accidental still life

My normal approach to crafting tends toward messy and manic. It’s the same way I cook: gathering ingredients on a need-to-use basis and running to the corner store mid-whisk if I realize we're out of eggs. But for an upcoming project, I had to gather everything ahead of time, and this accidental still-life emerged. The project isn’t done yet but I thought this made good botanical eye candy for the weekend.


jewel (case) in the rough

Remember when CDs were a luxury instead of a necessity? Back when they held things like music instead of documents and work files?

I, for one, admit to teetering piles of obsolete CDs that will probably never see the inside of a computer again. I’ll skip over the frustration of how wasteful they are, and zip right to the conclusion: recycle your old CDs through one of these places and turn some of the leftover cases into little tabletop art displays that double as candleholders.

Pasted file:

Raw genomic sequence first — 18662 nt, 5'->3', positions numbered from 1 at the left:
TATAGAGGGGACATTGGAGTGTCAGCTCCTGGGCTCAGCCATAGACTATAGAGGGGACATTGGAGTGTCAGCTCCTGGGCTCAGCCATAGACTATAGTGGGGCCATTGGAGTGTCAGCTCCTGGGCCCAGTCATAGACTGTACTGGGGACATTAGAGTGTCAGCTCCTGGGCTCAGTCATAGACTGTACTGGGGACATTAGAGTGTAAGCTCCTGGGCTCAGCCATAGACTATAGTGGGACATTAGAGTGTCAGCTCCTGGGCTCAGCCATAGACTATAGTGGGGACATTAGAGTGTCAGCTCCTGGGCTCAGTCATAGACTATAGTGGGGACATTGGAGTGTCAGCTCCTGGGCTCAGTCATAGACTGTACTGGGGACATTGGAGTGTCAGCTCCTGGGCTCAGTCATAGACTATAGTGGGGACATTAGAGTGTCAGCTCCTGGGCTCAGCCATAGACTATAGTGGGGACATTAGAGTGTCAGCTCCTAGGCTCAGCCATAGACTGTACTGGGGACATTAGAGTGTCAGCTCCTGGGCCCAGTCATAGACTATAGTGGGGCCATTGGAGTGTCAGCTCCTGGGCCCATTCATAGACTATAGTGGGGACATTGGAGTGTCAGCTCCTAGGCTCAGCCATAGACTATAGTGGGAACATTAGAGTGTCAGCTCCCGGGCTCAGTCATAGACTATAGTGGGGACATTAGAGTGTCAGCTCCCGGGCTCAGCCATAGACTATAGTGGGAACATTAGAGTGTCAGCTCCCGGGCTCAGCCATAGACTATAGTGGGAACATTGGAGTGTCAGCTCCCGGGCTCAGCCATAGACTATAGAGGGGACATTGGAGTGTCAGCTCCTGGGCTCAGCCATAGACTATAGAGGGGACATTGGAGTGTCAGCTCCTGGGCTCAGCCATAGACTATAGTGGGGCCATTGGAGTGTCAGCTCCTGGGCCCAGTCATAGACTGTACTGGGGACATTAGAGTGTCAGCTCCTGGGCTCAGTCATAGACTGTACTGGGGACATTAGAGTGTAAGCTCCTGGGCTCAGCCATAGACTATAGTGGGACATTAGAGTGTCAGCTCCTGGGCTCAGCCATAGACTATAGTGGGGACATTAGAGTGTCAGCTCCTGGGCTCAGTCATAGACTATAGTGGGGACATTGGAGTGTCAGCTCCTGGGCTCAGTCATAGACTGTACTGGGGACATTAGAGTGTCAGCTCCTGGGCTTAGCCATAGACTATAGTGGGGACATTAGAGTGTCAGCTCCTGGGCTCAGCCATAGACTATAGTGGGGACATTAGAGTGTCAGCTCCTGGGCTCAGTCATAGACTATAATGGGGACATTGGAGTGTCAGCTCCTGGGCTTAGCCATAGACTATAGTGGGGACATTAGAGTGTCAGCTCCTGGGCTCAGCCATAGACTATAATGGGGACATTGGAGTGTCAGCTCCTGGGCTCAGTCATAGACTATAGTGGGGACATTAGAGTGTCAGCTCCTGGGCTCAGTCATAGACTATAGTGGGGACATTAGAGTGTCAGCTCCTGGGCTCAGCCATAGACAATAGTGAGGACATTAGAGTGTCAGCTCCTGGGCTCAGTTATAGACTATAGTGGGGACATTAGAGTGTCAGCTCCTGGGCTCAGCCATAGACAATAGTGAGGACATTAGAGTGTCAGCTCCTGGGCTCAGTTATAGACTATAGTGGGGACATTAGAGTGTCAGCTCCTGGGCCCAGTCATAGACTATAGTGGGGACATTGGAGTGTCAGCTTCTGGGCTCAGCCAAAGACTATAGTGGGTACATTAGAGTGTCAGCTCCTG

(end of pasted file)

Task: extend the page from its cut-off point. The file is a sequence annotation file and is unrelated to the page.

Once the telltale edges of the cases are covered in ribbon, no one is the wiser that this wasn’t picked up in some artsy, in-the-know boutique. But I’m such a dork that I'll take any chance to blurt out, Isn’t this cool? I made it from CD cases!

Step-by-step instructions and images here. When you're done, put a candle inside a glass votive and place inside the cube.


satisfaction and craft

quilts from Denyse Schmidt QuiltsLast night I covered the election. I got stopped in traffic as people spontaneously poured out of their apartments to bang on pots and pans and cry and chant Yes We Can and not know exactly what else to do, so they jumped around and hugged each other and did it all over again.